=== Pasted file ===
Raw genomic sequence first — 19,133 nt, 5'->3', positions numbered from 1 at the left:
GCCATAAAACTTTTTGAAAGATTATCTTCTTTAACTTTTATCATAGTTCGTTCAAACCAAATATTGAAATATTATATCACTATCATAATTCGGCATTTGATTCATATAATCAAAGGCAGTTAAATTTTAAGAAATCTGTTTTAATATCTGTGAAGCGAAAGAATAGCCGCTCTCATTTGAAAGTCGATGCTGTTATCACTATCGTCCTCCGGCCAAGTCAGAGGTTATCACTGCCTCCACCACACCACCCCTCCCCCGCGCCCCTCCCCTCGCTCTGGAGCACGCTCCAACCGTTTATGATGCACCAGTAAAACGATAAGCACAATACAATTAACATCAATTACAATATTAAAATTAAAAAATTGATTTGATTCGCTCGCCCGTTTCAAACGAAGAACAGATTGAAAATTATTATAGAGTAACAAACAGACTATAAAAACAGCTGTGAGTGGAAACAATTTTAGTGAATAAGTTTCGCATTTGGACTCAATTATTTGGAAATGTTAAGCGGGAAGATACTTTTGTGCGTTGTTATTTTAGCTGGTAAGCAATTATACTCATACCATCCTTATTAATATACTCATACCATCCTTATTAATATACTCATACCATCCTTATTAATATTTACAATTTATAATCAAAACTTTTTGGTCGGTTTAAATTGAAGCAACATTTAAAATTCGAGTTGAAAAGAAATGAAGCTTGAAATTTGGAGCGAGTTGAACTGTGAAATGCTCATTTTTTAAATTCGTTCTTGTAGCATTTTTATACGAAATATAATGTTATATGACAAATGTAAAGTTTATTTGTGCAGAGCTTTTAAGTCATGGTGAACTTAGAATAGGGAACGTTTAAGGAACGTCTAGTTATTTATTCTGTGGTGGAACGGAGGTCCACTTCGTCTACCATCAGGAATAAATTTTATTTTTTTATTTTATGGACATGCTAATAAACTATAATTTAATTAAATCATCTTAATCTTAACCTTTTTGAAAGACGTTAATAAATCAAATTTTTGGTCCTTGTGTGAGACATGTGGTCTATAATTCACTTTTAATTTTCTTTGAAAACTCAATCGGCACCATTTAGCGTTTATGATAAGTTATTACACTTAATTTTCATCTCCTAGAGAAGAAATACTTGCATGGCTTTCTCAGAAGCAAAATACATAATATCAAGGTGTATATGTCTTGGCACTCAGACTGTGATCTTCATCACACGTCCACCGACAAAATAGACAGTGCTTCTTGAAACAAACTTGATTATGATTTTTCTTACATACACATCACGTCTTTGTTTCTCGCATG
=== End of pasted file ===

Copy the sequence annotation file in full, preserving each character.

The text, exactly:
Raw genomic sequence first — 19,133 nt, 5'->3', positions numbered from 1 at the left:
GCCATAAAACTTTTTGAAAGATTATCTTCTTTAACTTTTATCATAGTTCGTTCAAACCAAATATTGAAATATTATATCACTATCATAATTCGGCATTTGATTCATATAATCAAAGGCAGTTAAATTTTAAGAAATCTGTTTTAATATCTGTGAAGCGAAAGAATAGCCGCTCTCATTTGAAAGTCGATGCTGTTATCACTATCGTCCTCCGGCCAAGTCAGAGGTTATCACTGCCTCCACCACACCACCCCTCCCCCGCGCCCCTCCCCTCGCTCTGGAGCACGCTCCAACCGTTTATGATGCACCAGTAAAACGATAAGCACAATACAATTAACATCAATTACAATATTAAAATTAAAAAATTGATTTGATTCGCTCGCCCGTTTCAAACGAAGAACAGATTGAAAATTATTATAGAGTAACAAACAGACTATAAAAACAGCTGTGAGTGGAAACAATTTTAGTGAATAAGTTTCGCATTTGGACTCAATTATTTGGAAATGTTAAGCGGGAAGATACTTTTGTGCGTTGTTATTTTAGCTGGTAAGCAATTATACTCATACCATCCTTATTAATATACTCATACCATCCTTATTAATATACTCATACCATCCTTATTAATATTTACAATTTATAATCAAAACTTTTTGGTCGGTTTAAATTGAAGCAACATTTAAAATTCGAGTTGAAAAGAAATGAAGCTTGAAATTTGGAGCGAGTTGAACTGTGAAATGCTCATTTTTTAAATTCGTTCTTGTAGCATTTTTATACGAAATATAATGTTATATGACAAATGTAAAGTTTATTTGTGCAGAGCTTTTAAGTCATGGTGAACTTAGAATAGGGAACGTTTAAGGAACGTCTAGTTATTTATTCTGTGGTGGAACGGAGGTCCACTTCGTCTACCATCAGGAATAAATTTTATTTTTTTATTTTATGGACATGCTAATAAACTATAATTTAATTAAATCATCTTAATCTTAACCTTTTTGAAAGACGTTAATAAATCAAATTTTTGGTCCTTGTGTGAGACATGTGGTCTATAATTCACTTTTAATTTTCTTTGAAAACTCAATCGGCACCATTTAGCGTTTATGATAAGTTATTACACTTAATTTTCATCTCCTAGAGAAGAAATACTTGCATGGCTTTCTCAGAAGCAAAATACATAATATCAAGGTGTATATGTCTTGGCACTCAGACTGTGATCTTCATCACACGTCCACCGACAAAATAGACAGTGCTTCTTGAAACAAACTTGATTATGATTTTTCTTACATACACATCACGTCTTTGTTTCTCGCATG